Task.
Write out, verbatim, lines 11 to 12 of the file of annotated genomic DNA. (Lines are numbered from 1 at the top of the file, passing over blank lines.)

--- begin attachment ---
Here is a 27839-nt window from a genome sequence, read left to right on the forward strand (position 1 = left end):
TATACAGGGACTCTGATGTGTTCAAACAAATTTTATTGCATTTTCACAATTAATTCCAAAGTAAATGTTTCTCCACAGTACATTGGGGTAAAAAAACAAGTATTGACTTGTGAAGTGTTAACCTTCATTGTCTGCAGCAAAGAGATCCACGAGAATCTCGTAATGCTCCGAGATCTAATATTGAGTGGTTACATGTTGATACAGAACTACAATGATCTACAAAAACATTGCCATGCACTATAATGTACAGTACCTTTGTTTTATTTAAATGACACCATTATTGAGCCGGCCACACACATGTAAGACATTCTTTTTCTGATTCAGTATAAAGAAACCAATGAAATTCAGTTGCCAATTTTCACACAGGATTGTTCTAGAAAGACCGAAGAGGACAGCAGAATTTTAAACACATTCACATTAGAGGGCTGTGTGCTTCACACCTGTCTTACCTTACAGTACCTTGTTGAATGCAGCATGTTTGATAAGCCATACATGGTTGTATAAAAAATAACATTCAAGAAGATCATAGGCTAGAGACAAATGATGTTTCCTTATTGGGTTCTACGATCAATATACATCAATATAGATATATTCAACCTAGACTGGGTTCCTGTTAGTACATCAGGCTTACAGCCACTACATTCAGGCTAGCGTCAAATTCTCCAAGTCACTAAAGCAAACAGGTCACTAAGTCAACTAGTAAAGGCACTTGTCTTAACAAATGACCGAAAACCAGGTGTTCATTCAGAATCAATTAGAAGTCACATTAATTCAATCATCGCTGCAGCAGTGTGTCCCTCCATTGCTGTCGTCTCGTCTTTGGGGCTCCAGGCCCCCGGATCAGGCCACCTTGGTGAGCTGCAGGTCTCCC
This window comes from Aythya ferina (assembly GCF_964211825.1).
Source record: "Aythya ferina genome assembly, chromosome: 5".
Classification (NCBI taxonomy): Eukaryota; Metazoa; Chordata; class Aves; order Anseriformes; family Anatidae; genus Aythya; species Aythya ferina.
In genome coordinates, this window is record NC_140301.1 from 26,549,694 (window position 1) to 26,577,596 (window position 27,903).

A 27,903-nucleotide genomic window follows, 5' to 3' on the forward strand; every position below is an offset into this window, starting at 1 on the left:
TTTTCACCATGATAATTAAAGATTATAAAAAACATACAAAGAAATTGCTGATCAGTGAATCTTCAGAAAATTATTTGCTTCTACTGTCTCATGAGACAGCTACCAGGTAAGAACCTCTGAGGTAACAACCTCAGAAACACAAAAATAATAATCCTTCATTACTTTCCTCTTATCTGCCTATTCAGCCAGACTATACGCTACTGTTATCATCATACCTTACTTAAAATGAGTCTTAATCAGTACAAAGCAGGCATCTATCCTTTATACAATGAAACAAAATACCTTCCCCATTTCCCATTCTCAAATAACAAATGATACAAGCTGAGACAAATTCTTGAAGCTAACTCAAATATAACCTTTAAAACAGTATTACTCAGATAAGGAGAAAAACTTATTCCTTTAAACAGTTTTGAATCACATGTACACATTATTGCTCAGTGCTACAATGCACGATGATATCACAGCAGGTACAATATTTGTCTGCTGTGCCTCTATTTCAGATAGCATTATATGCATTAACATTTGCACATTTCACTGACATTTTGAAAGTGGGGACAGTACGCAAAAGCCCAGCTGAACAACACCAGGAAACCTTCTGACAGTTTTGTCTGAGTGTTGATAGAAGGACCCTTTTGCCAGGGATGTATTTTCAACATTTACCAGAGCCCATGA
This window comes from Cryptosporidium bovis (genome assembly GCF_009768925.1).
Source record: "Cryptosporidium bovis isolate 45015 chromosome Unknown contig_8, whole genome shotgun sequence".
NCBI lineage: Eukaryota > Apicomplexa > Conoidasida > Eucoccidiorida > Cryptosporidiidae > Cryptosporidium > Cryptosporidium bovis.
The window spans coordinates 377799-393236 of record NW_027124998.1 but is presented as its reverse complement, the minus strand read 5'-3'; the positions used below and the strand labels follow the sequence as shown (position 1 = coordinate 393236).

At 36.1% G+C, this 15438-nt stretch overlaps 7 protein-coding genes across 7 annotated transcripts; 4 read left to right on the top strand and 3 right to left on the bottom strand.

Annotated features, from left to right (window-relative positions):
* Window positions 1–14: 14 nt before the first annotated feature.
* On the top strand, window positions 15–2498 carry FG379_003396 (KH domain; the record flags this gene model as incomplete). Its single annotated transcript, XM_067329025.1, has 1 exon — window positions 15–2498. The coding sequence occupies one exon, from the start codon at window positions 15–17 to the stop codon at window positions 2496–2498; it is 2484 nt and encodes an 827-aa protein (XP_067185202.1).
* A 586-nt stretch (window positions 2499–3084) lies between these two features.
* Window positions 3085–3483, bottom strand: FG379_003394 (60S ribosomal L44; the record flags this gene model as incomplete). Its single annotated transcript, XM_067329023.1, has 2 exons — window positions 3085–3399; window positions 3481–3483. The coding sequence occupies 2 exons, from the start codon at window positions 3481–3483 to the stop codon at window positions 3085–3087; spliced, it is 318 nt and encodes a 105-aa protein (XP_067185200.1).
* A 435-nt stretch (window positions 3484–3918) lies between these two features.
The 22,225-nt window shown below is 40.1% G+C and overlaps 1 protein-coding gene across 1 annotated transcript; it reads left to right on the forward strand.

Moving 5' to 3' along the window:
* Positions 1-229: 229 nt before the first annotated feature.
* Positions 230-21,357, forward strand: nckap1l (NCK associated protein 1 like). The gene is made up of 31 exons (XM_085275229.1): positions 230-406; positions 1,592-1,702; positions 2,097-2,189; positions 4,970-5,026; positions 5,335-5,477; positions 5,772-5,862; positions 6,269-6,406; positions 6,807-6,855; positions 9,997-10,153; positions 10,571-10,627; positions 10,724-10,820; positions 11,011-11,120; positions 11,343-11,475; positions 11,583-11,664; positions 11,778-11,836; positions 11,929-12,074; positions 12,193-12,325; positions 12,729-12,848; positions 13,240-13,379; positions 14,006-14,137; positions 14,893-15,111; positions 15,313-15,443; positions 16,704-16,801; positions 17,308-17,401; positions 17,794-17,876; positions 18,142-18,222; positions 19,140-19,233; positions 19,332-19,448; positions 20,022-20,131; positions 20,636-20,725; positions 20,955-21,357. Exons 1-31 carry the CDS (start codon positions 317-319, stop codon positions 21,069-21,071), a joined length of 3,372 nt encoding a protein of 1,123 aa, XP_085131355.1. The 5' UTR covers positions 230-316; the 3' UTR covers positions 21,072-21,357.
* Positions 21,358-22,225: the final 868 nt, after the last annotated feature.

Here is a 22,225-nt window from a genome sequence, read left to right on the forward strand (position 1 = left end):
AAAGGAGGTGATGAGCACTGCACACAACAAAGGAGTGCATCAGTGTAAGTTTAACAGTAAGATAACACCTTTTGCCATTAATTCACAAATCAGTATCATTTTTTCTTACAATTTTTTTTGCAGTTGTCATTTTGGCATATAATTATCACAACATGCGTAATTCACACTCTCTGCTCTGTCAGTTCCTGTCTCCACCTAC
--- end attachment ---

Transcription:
NCBI lineage: Eukaryota > Apicomplexa > Conoidasida > Eucoccidiorida > Cryptosporidiidae > Cryptosporidium > Cryptosporidium bovis.
The window spans coordinates 377799-393236 of record NW_027124998.1 but is presented as its reverse complement, the minus strand read 5'-3'; the positions used below and the strand labels follow the sequence as shown (position 1 = coordinate 393236).